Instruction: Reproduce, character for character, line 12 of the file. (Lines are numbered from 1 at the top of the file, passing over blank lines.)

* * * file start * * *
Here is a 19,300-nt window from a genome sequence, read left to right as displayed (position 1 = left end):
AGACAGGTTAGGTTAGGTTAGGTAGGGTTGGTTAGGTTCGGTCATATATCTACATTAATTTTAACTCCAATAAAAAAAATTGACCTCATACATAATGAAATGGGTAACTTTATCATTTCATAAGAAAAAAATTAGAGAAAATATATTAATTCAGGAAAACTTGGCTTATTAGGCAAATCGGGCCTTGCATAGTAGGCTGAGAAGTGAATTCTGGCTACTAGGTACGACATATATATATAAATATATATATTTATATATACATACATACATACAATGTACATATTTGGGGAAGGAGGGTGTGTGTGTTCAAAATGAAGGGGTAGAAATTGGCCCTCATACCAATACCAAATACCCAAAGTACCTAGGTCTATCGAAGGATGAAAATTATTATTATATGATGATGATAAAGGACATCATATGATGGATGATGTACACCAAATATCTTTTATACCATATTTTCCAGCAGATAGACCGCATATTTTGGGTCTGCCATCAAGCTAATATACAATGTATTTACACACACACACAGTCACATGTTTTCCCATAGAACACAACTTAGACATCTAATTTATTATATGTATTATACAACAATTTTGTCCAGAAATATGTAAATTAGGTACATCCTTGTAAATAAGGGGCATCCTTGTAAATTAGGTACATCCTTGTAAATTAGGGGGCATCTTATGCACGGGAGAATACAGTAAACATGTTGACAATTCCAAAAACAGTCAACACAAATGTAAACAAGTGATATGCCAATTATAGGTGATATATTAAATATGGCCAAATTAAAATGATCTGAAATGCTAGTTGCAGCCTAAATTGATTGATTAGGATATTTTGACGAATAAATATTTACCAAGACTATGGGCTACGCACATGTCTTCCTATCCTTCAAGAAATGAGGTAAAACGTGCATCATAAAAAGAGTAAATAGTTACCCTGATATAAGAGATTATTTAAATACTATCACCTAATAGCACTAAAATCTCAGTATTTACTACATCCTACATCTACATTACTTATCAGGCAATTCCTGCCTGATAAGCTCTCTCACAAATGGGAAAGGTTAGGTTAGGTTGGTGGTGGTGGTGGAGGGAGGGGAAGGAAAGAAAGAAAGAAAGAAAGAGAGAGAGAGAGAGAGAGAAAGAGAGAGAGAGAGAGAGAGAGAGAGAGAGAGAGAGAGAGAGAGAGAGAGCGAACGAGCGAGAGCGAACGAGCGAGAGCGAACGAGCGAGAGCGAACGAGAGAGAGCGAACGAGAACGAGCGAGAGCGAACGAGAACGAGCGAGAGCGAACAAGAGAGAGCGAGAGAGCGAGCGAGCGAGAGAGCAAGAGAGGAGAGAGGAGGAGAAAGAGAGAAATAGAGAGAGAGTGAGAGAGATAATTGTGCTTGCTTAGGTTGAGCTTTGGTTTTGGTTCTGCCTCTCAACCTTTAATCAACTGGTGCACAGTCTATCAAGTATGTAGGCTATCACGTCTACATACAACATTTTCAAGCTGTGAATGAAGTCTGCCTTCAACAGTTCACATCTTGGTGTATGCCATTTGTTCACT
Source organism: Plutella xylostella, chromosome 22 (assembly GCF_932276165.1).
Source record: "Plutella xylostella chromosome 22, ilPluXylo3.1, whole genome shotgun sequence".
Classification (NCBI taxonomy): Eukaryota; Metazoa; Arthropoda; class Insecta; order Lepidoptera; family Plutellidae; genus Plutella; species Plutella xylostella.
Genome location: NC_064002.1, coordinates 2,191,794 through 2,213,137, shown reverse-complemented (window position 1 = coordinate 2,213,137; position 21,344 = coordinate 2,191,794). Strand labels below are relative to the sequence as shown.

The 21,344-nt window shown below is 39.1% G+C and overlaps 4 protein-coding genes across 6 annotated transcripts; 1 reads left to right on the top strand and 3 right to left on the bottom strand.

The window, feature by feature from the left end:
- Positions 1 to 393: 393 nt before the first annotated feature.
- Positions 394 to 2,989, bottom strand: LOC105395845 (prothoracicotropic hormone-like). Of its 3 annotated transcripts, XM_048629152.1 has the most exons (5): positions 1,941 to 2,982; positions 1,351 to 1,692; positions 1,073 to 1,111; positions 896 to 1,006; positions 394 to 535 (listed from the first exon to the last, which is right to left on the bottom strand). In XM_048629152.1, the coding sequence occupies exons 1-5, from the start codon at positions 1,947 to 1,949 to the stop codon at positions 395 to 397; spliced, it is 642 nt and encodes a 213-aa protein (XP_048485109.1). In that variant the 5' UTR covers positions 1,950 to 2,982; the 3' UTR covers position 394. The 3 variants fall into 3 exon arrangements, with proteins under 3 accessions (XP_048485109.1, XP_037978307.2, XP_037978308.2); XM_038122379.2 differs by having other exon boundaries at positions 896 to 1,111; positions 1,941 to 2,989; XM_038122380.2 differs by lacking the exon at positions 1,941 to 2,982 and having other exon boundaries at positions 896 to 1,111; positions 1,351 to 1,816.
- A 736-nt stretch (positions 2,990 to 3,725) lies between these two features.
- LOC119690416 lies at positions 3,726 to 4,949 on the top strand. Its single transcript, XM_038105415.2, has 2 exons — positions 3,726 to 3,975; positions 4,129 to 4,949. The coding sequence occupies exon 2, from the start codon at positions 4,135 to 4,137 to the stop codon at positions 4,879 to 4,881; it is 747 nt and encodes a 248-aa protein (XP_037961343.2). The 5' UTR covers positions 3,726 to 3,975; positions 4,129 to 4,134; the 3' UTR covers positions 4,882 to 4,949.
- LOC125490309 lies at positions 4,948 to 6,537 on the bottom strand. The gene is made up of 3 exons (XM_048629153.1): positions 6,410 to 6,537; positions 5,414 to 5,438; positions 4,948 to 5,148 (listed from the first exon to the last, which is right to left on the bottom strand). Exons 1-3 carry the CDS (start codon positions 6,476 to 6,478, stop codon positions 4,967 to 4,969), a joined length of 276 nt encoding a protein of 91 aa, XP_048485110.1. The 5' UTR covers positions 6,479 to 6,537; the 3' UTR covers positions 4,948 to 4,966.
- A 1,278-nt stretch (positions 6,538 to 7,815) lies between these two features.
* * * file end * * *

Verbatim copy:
- LOC119690416 lies at positions 3,726 to 4,949 on the top strand. Its single transcript, XM_038105415.2, has 2 exons — positions 3,726 to 3,975; positions 4,129 to 4,949. The coding sequence occupies exon 2, from the start codon at positions 4,135 to 4,137 to the stop codon at positions 4,879 to 4,881; it is 747 nt and encodes a 248-aa protein (XP_037961343.2). The 5' UTR covers positions 3,726 to 3,975; positions 4,129 to 4,134; the 3' UTR covers positions 4,882 to 4,949.